Welcome aboardIt has been a year since the SK Group announced that it would create a subsidiary in neighboring China. Out of the 1,000 Chinese applicants to became trailblazers for the conglomerate, SK recently chose nine graduates from prestigious institutions, such as Beijing University.
Having finished their basic training in July, all have been placed at SK affiliates and have begun working.
The JoongAng Ilbo interviewed five of these Chinese employees who have chosen a Korean company as their future workplace.
First class of recruits talk about the art of fitting in
There are many reasons why someone would choose to work for a foreign company. In the case of Lin Chun-li, 33, she decided to work for SK, a Korean conglomorate, because she thought a foreign company would give her the opportunity to gain valuable international business experience every day.
Ms. Lin is just one of SK's first class of officially recruited Chinese workers in Korea. SK has pledged to make China its second home, and in order to do so has aggressively recruited several Chinese people this year who are considered among the top of their class. The company hopes that these new recruits will become the cornerstone of SK's grand plan to make its China unit a crown jewel in the SK empire.
"The head of SK's China unit is a Chinese man, and the fact that a Chinese can rise to the top of a solid firm appealed to me," says Xiong Yan-jun. Unlike his Korean counterparts, who often wonder about how they can best contribute to the company and how to get ahead, Mr. Xiong already has a strong idea of what needs to be done. "The company's future is a matter for the executives," he said. "I'm going to do whatever my job requires me to do, and what I am asked to do."
Although all of them decided to work for a Korean company, they did not hesitate to talk about the negative images that Korean companies have in China. "When Korean companies come to China all they think about is making money," Bai Lu says. "China has enough money being invested in it. What China wants is the technology and management methods and know-how."
Lin Chun-li adds that in order to be successful in China, Korean companies should not only focus on making profits, but also on how to bring profits to the Chinese people.
Zhang Xiao-yong says that SK seems to have successfully tackled the challenge of coming to China because the company's advertisements in China emphasize that SK is not merely a company building an affiliate in China, but a truly Chinese company that is "for China."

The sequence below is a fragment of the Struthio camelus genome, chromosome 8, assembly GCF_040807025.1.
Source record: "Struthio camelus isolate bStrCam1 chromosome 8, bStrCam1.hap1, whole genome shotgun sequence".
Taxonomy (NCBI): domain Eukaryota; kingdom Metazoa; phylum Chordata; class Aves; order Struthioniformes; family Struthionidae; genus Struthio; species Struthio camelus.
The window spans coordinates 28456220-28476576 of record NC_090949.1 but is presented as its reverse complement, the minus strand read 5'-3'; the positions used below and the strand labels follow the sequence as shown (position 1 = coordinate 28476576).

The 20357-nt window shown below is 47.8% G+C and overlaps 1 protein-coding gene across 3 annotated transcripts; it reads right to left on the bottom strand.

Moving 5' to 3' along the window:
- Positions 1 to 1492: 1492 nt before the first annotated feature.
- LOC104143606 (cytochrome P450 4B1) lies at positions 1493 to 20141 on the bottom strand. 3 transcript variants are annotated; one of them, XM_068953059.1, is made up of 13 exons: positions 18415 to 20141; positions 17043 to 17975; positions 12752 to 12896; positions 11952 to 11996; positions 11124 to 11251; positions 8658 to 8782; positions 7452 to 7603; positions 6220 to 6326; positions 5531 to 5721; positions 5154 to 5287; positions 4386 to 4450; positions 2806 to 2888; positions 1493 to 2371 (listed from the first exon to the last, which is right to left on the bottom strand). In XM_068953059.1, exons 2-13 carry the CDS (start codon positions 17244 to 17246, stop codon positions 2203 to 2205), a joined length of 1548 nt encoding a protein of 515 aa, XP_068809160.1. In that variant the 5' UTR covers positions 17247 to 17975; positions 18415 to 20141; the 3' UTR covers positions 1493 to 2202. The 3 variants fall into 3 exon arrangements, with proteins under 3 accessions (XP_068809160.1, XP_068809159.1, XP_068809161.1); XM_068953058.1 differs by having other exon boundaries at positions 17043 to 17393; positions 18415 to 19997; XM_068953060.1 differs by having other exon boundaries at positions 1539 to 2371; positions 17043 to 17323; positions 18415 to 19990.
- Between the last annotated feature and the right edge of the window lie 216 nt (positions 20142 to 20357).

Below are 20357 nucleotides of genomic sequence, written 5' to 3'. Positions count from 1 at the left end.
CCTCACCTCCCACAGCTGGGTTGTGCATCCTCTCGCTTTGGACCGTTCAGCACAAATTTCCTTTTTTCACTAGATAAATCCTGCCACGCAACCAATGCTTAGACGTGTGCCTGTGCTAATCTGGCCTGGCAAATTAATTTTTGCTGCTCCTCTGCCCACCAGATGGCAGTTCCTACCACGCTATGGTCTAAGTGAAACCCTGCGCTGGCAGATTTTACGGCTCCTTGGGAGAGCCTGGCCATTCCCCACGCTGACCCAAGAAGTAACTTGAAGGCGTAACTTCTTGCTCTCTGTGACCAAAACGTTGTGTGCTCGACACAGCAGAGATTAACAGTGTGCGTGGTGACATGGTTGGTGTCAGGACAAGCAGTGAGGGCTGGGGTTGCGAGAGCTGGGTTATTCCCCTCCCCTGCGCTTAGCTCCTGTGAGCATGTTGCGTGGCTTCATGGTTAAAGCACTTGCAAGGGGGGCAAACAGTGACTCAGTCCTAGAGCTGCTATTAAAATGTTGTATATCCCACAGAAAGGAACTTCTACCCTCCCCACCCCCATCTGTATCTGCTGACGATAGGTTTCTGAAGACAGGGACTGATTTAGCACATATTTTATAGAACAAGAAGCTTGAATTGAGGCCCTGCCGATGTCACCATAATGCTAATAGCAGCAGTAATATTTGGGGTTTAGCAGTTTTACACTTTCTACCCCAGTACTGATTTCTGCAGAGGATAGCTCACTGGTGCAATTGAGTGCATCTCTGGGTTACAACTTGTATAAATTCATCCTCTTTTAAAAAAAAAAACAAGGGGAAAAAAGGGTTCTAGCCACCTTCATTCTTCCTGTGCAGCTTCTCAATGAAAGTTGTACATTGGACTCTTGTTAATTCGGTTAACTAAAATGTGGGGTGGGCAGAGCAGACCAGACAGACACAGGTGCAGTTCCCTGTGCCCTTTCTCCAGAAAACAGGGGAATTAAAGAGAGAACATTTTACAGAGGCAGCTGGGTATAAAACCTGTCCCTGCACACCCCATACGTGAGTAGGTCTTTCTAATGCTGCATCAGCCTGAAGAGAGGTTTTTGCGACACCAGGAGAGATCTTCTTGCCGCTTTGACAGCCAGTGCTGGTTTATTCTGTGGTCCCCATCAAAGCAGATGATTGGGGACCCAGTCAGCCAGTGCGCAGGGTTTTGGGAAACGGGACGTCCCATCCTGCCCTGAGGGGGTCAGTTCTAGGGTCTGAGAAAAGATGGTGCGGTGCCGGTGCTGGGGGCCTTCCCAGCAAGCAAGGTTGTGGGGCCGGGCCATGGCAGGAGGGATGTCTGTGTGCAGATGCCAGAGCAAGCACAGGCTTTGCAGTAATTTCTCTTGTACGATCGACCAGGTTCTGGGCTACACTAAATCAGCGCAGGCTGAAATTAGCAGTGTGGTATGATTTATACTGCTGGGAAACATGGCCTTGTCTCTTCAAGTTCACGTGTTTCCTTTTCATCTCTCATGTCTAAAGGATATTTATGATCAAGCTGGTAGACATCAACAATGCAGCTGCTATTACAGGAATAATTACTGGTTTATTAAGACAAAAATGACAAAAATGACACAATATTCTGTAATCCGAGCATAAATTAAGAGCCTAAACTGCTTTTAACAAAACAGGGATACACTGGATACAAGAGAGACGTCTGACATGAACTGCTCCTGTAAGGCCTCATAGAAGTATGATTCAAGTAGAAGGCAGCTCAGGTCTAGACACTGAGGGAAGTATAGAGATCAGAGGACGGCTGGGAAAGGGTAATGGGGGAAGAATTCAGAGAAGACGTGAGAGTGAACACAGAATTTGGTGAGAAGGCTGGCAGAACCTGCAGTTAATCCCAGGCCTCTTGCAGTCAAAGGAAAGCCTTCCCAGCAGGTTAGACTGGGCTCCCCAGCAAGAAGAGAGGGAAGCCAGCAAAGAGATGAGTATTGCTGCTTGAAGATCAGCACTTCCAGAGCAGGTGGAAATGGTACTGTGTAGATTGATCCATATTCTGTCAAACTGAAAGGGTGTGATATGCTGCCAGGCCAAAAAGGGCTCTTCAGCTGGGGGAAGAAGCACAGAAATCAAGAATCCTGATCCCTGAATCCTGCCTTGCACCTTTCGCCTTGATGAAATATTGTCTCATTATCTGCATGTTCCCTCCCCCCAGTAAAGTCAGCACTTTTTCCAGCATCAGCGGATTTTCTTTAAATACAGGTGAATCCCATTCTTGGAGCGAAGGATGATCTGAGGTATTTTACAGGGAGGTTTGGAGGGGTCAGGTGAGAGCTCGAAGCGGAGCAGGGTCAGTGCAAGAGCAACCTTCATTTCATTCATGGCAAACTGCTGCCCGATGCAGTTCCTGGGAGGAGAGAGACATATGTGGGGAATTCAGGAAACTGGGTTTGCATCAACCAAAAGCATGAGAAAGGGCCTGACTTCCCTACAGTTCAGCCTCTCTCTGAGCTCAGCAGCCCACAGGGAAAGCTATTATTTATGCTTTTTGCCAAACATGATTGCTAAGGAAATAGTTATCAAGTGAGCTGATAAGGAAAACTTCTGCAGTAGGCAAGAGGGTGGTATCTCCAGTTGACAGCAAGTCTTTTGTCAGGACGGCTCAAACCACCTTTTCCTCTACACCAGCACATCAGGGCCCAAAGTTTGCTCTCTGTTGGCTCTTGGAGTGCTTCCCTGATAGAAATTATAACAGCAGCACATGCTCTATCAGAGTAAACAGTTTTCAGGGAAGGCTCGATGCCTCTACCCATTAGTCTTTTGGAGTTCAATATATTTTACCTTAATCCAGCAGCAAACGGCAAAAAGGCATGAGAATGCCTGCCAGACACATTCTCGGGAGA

Xiong Yan-jun emphasizes that Koreans should try to understand that, although Chinese may look similar to Koreans, they are very different. "My Korean colleagues keep asking me to name the most famous alcohol in China," he says. "When I explain to them that it is impossible since there are hundreds of them, they keep asking me to name one. I just hope that they would understand how diverse our country is."
Nevertheless, all agreed that the positive aspects of Korean companies should serve the Chinese as a good example of how to do conduct a successful business. "I admire the teamwork that Koreans have," Andy Hoo says. "Although there might be no immediate benefit for the individual, everyone works together toward a unified goal."
In China, every foreign word used in business transactions is translated into its own Chinese meaning. Therefore, due to the complexity of the language, when conducting business in China, the language problem is a much bigger barrier than in other countries. And that is why having the right personnel, proficient in the native and the home country's languages, is essential to having a successful business in China.
Supervising the newbies
Su Jae-yoon, a manager at SK who supervises Lin Chun-li and Zhang Xiao-yong, says that his Chinese employees seem to fit well into the organization. Because the 40 members of the department are fluent in Chinese, there are no communication problems.
Kim Byung-il, a manager at SK Construction, says that he is surprised how fast the Chinese employees adapt themselves to the Korean business culture. "I am really impressed by how they have an open minded attitude," he says. "Actually, I expected them to be more conservative toward other cultures."
by Sunny Yang